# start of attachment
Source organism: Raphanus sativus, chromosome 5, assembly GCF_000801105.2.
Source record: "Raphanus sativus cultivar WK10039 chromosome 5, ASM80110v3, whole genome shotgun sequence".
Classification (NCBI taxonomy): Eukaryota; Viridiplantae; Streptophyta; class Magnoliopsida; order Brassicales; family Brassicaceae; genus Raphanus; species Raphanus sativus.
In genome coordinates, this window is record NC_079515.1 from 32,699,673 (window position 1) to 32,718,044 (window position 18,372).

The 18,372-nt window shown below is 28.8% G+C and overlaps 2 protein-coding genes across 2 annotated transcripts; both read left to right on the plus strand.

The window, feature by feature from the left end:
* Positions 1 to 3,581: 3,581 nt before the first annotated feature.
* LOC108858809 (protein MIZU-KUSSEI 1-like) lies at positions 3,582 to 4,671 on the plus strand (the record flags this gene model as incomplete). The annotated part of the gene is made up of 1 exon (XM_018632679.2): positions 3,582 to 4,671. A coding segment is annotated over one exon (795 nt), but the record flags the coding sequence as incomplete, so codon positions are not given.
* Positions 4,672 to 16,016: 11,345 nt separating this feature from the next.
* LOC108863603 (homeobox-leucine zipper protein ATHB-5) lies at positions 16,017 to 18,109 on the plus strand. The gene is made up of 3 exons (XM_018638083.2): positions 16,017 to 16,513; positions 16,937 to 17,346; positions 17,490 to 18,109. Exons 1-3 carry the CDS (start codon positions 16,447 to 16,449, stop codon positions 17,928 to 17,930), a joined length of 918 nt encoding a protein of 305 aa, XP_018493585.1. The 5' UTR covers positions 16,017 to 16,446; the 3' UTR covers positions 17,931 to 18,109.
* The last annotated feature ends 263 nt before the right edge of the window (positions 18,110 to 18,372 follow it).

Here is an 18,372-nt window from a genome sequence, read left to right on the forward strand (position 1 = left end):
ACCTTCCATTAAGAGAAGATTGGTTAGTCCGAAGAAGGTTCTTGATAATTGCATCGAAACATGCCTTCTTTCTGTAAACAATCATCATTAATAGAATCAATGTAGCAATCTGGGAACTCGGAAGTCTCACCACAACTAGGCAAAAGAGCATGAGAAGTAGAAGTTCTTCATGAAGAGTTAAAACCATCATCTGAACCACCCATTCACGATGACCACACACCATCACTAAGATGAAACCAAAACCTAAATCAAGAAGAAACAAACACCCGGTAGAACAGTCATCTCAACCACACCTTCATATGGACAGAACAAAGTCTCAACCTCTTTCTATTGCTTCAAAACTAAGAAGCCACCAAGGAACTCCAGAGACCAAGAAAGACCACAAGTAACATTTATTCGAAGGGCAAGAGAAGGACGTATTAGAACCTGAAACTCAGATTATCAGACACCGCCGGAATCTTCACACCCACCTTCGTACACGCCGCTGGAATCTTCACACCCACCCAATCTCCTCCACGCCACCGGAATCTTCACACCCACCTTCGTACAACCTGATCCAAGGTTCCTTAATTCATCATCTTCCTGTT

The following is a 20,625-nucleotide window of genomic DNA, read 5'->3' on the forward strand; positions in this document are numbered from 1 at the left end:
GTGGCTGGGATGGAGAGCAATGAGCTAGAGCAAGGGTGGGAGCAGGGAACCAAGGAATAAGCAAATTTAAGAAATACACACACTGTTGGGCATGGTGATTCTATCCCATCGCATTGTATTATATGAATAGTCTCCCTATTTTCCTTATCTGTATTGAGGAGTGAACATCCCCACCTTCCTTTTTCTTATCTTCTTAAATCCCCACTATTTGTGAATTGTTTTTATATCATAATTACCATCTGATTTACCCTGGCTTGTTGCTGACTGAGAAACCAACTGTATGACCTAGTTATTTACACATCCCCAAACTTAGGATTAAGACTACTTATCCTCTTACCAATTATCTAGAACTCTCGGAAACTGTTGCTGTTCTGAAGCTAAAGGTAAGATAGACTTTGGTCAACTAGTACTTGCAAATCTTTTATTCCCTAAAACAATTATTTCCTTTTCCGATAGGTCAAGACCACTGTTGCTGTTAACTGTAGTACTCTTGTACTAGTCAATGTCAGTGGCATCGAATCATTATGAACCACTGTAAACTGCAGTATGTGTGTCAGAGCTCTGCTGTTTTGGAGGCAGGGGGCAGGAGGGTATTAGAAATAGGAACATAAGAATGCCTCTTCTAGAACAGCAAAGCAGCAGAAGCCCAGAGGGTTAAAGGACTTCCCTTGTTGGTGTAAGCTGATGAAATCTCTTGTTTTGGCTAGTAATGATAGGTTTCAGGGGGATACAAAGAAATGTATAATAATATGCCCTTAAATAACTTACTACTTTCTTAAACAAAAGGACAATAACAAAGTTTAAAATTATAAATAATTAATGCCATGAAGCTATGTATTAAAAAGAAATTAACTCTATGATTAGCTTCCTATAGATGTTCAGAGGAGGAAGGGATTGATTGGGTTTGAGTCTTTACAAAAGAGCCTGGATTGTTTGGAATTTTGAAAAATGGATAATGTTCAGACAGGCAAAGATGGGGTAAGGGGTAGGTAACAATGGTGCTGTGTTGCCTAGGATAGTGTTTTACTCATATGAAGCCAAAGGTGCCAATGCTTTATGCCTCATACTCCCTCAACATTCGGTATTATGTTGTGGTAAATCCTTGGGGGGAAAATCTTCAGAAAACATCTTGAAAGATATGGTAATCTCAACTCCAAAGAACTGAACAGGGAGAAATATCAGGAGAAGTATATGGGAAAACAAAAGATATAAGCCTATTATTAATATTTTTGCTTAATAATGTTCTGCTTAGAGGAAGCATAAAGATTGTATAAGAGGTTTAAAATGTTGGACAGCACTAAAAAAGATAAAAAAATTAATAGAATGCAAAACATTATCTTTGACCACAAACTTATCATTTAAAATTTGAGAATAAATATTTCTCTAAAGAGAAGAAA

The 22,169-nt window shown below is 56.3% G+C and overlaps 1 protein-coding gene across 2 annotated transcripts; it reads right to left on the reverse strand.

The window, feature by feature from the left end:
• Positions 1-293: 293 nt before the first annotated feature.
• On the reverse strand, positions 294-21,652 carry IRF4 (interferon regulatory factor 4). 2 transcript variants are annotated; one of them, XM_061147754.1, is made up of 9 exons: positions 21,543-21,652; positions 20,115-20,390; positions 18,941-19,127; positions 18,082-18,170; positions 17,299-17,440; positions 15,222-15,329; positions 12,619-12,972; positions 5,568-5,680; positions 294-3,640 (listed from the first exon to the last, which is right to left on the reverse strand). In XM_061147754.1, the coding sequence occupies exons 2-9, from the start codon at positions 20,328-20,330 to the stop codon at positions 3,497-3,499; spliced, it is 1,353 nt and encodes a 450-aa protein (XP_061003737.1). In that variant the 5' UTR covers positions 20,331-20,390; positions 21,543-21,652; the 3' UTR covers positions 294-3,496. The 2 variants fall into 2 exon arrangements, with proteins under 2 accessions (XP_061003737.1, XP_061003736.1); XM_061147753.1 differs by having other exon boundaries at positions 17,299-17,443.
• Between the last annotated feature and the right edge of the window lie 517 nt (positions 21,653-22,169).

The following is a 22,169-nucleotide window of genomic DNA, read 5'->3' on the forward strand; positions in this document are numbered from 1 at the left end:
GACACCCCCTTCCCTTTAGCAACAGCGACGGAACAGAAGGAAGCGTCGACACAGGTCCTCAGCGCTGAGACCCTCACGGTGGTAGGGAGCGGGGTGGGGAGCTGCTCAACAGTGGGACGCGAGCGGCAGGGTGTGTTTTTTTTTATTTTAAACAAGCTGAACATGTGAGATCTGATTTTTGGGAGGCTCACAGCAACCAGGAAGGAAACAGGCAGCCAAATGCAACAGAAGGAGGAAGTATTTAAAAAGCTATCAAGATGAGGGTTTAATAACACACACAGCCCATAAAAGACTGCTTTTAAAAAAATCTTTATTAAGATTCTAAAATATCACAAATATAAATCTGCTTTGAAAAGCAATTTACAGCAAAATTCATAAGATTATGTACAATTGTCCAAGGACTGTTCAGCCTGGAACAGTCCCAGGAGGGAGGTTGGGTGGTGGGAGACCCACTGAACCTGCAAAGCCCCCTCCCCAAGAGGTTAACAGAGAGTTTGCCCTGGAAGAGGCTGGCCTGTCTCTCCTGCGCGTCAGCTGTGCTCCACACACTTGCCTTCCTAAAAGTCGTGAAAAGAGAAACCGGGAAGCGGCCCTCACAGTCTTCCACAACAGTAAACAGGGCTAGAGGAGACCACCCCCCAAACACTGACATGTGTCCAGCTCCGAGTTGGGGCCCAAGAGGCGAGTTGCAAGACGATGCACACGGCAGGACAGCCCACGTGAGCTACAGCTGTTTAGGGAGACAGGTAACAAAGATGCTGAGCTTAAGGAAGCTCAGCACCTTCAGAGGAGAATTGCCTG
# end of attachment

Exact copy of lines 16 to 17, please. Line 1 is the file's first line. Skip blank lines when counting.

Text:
The 22,169-nt window shown below is 56.3% G+C and overlaps 1 protein-coding gene across 2 annotated transcripts; it reads right to left on the reverse strand.

The window, feature by feature from the left end: